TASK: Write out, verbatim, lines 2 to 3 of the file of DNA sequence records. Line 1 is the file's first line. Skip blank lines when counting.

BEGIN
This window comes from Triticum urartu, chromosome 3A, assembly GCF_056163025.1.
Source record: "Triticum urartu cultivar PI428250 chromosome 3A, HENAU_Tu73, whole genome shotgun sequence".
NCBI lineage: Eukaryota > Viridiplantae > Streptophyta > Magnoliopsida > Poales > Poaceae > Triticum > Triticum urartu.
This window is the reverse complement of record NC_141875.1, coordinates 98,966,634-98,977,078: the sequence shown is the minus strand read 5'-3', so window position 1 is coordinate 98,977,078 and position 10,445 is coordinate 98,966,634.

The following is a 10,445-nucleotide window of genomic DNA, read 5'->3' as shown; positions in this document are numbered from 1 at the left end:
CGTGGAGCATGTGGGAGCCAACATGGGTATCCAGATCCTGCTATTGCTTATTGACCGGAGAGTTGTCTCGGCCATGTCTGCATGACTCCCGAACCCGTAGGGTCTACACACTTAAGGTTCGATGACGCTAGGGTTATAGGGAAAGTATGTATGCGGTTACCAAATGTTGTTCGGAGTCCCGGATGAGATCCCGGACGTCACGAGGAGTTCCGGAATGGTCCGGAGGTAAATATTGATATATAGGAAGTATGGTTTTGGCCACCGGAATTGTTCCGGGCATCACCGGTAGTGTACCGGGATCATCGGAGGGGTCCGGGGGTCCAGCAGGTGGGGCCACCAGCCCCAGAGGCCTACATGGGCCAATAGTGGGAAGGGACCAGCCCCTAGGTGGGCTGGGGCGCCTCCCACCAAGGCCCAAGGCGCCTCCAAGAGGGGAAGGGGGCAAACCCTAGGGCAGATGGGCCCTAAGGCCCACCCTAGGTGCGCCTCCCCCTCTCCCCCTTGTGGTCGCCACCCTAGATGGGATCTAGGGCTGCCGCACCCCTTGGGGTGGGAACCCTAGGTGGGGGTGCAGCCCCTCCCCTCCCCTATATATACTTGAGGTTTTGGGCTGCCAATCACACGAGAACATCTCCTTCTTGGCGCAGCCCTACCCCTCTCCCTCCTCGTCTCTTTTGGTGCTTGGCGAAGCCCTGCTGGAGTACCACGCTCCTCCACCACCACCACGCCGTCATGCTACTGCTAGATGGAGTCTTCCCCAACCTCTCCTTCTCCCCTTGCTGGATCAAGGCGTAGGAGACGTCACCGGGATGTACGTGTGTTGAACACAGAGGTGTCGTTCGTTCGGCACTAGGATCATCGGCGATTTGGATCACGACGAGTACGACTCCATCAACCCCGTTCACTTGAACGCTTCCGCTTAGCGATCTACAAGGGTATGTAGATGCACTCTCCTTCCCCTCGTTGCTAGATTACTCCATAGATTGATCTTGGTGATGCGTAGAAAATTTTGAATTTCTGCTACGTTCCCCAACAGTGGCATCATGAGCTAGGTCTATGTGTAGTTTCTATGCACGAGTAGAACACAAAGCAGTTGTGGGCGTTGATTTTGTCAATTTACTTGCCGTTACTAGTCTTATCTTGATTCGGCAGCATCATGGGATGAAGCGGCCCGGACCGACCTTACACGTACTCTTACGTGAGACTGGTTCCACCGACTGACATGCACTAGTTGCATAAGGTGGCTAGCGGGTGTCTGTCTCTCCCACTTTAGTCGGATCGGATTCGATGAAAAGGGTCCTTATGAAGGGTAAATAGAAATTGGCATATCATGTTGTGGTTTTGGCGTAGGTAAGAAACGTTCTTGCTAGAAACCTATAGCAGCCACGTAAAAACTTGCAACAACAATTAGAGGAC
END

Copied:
Source record: "Triticum urartu cultivar PI428250 chromosome 3A, HENAU_Tu73, whole genome shotgun sequence".
NCBI lineage: Eukaryota > Viridiplantae > Streptophyta > Magnoliopsida > Poales > Poaceae > Triticum > Triticum urartu.